A DNA plasmid encoding human immunodeficiency virus type 1 (HIV-1) env, nef and tat genes was used in mice in a prime-boost immunization regimen with the corresponding recombinant proteins. The genetic immunogen was delivered with a gene gun and the proteins were injected intramuscularly together with the adjuvant AS02A. Immunizations were followed by experimental challenge with pseudotyped HIV-1 subtype A or B virus. In an initial experiment in which animals were challenged four weeks after the final immunization, all single modality and prime-boost vaccinations resulted in a significant level of protection as compared to control animals. There was a trend for DNA-alone immunization yielding the highest protection. In a subsequent study, a late challenge was performed 19 weeks after the final immunization. All groups having received the DNA vaccine, either alone or in combination with adjuvanted protein, exhibited strong protection against HIV replication. The subtype-specific protection against the experimental HIV challenge was significantly stronger than the cross-protection. Cellular and humoral immune responses were assessed during immunization and after challenge, but without clear correlation to protection against HIV replication. The data suggest that either DNA or protein antigens alone provide partial protection against an HIV-1/MuLV challenge and that DNA immunization is essential for achieving very high levels of efficacy in this murine HIV-1 challenge model. While prime-boost combinations were more immunogenic than DNA alone, they did not appear to provide any further enhancement over DNA vaccine mediated efficacy. The DNA immunogen might prime low levels of CD8+ T cells responsible for virus clearance or possibly a yet unidentified mechanism of protection. © 2006 Elsevier Ltd. All rights reserved.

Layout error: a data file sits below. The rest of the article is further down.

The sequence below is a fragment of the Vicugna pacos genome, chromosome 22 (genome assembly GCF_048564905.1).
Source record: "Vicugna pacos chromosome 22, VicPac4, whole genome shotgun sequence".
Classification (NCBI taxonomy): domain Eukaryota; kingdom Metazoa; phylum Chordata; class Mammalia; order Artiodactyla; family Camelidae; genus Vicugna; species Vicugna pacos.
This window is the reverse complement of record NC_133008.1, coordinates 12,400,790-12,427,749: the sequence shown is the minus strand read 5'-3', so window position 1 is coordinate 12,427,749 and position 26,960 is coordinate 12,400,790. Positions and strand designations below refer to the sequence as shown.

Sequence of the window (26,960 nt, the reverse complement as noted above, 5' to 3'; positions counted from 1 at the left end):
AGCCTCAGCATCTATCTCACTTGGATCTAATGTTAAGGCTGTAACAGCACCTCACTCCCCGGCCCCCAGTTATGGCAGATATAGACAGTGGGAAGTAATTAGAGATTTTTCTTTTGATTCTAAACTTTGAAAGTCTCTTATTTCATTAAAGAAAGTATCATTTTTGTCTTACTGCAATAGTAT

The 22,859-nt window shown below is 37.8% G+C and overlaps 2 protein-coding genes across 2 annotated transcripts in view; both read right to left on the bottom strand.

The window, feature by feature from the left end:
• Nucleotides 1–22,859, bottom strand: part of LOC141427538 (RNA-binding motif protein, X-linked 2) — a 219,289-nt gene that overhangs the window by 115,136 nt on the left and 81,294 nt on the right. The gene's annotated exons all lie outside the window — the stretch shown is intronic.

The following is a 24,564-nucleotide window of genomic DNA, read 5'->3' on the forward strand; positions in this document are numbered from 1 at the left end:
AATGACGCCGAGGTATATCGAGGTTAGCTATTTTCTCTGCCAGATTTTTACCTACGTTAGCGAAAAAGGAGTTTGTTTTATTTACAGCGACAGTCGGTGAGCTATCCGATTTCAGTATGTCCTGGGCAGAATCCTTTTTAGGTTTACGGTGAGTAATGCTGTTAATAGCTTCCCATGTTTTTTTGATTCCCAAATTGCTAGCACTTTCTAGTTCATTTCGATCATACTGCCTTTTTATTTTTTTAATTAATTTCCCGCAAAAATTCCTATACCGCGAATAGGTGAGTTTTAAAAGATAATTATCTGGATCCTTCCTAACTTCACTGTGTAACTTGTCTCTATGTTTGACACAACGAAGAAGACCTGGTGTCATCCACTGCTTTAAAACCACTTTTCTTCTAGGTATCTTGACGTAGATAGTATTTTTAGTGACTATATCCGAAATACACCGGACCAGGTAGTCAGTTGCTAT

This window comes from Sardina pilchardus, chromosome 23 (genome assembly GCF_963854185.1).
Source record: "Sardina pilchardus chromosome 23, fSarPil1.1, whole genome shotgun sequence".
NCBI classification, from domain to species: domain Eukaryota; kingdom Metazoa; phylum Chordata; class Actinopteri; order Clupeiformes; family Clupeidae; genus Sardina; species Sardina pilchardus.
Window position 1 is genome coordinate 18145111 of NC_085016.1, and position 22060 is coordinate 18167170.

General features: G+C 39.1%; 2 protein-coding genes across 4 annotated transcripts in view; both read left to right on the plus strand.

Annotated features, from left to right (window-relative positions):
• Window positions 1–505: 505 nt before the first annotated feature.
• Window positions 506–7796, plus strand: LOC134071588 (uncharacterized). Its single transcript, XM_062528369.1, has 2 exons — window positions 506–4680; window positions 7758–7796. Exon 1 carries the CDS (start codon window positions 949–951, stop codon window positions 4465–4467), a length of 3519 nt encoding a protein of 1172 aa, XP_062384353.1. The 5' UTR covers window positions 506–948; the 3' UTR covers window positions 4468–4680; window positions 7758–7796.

• 22.
    Schmeink, Channa E.
    et al.
    Radboud University of Nijmegen.
    Bekkers, Ruud L. M.
    Radboud University of Nijmegen.
    Josefsson, Ann
    Linköping University, Department of Clinical and Experimental Medicine, Obstetrics and gynecology. Linköping University, Faculty of Health Sciences. Östergötlands Läns Landsting, Centre of Paediatrics and Gynecology and Obstetrics, Department of Gynecology and Obstetrics in Linköping.
    Richardus, Jan H.
    Municipal Public Health Serv Rotterdam Rijnmond.
    Berndtsson Blom, Katarina
    Ladulaas Kliniska Studier.
    David, Marie-Pierre
    GlaxoSmithKline Biol.
    Dobbelaere, Kurt
    GlaxoSmithKline Biol.
    Descamps, Dominique
    GlaxoSmithKline Biol.
    Co-administration of human papillomavirus-16/18 AS04-adjuvanted vaccine with hepatitis B vaccine: Randomized study in healthy girls2011In: Vaccine, ISSN 0264-410X, E-ISSN 1873-2518, Vol. 29, no 49, p. 9276-9283Article in journal (Refereed)
    Abstract [en]